Editor’s note: The Greyboy Allstars shows this weekend have been postponed. New dates will be announced.
Concertgoers who see the Greyboy Allstars on either of its 2022 tours this year will get a tasty dose of tunes from the album, “Get a Job: Music from the Original Broadcast Soul Dream,” which was released on April 1.
Formed in 1993, the funk and jazz band includes drummer Aaron Redfield and founding members saxophonist Karl Denson, guitarist Elgin Park, bassist Chris Stillwell and keyboardist Robert Walter, who fielded some questions from Tahoe Onstage.
Robert Shaun Walter VI has a rich family history. The first Robert Walter is a Civil War hero for the Union army, and his father, Thomas Ustick Walter, designed the dome of the United State Capitol. The Greyboy Allstars keyboardist is the first professional musician in the family, but Robert the seventh could be following his dad’s career path, which goes in many directions.
In addition to “Get a Job,” Walter earlier this year released a solo album, “Better Feathers,” featuring Galactic drummer Stanton Moore. In the fall, he will release “The Rare Sounds,” a Color Red label project with Stillwell, original Greyboy Allstars drummer Zak Najor and Eddie Roberts of the New Mastersounds.
A native of San Diego, Walter lived in New Orleans from 2004-2009, before moving to Los Angeles, where he produces movie soundtracks.
Walter is involved in many more music endeavors, some of which he discussed in this question-and-answer session:
Tahoe Onstage: In addition to being in numerous bands, you appear on a whole lot of records with different artists. You must be a high-energy person with a great passion for music.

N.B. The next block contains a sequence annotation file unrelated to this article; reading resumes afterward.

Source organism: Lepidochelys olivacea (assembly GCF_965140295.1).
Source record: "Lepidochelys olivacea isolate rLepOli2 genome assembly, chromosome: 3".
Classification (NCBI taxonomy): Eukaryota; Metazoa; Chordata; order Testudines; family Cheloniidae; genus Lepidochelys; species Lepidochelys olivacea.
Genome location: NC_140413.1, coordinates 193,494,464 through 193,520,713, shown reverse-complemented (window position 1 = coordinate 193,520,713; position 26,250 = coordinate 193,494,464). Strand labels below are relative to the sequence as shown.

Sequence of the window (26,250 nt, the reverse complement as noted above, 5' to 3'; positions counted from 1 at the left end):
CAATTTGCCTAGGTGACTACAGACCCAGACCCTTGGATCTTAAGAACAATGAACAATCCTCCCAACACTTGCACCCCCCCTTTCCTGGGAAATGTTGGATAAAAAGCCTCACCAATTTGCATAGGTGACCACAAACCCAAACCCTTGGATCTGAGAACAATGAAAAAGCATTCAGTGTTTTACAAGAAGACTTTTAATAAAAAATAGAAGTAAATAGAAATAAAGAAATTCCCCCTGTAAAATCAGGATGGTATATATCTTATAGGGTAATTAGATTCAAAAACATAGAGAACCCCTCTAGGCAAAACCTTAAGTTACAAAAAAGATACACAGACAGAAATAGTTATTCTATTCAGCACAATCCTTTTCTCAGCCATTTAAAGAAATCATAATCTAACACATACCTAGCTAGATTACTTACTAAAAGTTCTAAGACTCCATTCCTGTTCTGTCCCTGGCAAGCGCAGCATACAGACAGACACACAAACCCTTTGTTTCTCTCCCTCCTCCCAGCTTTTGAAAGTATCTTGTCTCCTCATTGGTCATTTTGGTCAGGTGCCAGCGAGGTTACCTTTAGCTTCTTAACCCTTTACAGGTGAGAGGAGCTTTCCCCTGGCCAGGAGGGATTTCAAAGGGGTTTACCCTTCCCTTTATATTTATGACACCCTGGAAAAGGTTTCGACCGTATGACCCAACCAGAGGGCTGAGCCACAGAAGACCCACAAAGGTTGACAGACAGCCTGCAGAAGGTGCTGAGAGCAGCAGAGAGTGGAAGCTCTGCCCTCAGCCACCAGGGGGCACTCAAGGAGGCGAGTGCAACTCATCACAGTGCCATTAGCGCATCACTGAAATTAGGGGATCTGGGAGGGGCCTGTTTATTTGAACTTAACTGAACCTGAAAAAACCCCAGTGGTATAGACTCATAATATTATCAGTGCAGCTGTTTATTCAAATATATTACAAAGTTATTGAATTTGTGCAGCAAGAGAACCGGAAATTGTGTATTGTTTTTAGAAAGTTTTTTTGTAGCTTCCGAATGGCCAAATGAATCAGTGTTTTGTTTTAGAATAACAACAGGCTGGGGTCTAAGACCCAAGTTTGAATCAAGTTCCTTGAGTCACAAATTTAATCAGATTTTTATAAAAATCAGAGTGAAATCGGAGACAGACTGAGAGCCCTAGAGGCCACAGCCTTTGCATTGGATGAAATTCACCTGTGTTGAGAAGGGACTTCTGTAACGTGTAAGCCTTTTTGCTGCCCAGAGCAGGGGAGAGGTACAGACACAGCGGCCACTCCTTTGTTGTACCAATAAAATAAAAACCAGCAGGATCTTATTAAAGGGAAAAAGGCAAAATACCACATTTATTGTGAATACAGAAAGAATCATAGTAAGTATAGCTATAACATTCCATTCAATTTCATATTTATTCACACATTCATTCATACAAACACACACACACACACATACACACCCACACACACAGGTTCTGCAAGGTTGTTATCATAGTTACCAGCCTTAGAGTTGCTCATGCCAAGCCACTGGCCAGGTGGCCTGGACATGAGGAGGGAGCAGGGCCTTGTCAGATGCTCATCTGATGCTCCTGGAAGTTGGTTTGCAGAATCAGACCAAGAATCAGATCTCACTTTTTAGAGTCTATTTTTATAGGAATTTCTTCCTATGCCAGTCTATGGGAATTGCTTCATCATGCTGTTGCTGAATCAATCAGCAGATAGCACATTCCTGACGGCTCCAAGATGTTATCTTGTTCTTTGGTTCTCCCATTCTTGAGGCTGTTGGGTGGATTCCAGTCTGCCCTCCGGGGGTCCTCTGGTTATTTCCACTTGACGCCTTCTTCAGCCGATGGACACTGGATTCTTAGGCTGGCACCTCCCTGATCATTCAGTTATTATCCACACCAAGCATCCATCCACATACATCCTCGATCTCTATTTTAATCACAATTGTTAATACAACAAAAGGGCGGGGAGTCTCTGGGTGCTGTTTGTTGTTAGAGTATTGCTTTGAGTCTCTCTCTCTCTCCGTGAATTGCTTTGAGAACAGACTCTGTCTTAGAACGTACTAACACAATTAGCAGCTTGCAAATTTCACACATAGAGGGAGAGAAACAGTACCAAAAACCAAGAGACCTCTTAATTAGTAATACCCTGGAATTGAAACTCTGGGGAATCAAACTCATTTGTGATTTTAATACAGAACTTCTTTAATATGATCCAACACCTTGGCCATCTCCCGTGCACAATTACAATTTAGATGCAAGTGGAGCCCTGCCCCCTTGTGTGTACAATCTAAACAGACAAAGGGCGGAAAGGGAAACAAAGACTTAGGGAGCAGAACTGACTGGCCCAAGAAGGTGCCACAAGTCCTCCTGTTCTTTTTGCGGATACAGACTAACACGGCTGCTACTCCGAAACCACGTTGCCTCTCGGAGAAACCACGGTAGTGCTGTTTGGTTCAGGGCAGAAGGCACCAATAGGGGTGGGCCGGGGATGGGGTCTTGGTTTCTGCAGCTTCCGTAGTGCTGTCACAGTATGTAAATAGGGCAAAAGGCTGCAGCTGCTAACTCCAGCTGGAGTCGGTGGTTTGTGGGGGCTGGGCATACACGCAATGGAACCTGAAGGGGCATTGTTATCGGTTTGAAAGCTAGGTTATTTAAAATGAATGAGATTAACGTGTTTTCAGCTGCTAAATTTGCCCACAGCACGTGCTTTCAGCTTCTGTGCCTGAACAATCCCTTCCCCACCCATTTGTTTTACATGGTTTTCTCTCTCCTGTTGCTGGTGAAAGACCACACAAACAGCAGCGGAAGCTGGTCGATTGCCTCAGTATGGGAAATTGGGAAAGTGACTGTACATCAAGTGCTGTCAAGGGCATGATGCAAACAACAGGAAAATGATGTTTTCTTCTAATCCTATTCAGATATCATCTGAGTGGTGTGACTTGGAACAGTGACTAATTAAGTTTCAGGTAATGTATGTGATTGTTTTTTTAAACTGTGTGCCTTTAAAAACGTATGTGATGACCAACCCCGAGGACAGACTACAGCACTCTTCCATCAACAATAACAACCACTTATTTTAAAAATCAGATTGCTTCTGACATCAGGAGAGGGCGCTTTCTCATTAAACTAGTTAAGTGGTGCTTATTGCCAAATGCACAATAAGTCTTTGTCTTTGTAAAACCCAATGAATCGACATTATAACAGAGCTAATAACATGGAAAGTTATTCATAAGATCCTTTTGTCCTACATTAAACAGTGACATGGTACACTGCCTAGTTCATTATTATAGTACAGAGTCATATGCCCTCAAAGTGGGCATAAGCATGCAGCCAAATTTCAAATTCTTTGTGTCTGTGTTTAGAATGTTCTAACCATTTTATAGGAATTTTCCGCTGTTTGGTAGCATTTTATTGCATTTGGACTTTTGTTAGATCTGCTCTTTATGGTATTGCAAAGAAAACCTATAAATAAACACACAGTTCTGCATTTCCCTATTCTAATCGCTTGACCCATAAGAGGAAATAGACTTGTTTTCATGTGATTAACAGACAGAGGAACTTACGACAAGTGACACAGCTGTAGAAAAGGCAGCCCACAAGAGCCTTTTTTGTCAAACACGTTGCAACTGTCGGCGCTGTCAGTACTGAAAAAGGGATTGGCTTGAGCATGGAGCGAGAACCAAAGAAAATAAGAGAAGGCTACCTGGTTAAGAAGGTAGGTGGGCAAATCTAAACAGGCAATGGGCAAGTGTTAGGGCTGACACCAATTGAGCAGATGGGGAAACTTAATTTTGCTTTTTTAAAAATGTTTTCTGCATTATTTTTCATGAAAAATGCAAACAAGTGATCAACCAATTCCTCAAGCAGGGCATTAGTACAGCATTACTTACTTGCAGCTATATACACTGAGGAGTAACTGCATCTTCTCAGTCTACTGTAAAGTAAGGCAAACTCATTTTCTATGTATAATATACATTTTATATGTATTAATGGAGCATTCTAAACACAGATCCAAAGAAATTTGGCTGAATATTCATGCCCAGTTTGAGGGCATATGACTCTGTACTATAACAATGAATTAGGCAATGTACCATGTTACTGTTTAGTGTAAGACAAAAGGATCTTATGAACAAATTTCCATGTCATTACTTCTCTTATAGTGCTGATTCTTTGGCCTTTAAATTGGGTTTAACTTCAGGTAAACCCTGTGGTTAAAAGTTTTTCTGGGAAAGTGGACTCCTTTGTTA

Robert Walter: I’ve always been fascinated with music in general and American music in particular, niche music with small bands and small labels, and I am happy to have been involved with a lot of those people in one way or another. American music through blues and gospel. I try to do as much as I can with as many people.
You’ve recorded hundreds, maybe thousands of songs. Do you have a photographic memory?
I don’t have a photographic memory, but I am pretty good at remembering songs. Also, as you play music longer you realize where things intersect. It’s harder to remember music by a very idiosyncratic composer, like if you are trying to remember a bunch of music by Frank Zappa or something that doesn’t really follow the same rulebook. But in the realm of jazz-blues-gospel-rock and roll, most of the moves are the same. If you can remember the tune in your head, you can sort of remember where it goes. It’s almost like learning to speak a language and once you speak the language it’s not so hard to remember the particular things. I still forget sometimes, though.
What did you do during the lockdown?
I did a lot of remote sessions for people and I spent a lot of time just practicing. At first it was kind of a drag because I am so used to performing but it was kind of a blessing in disguise because I was able to just take a break and just focus on maybe find some weak spots in my playing. When you are prepping for gigs, you are always trying to learn all of these new songs. It’s cool to be able to run through scales and play jazz standards and try to learn some stuff like that. … I started teaching online. Teaching people teaches you a lot because you have to realize some things you take for granted and do automatically. You have to think back and reverse engineer why I made these choices. Why did I put my hand here with this fingering? You don’t want to teach them wrong, so you are forced to do it right yourself.
The Greyboy Allstars’ fifth studio album, “Como De Allstars,” was released in June 2020, so you obviously could not tour on it.
There was a thought that we would wait on the release of that until we could tour but we thought, “Let’s just put it out. It’s not getting any newer.” It was a happy, uplifting record and we thought it was a good thing to put out there at that time. Sort of escapist music rather than dwelling on what’s wrong with things and to provide some relief.
Please explain how the lockdown kindled your new album, “Get a Job: Music from the Original Broadcast Soul Dream.”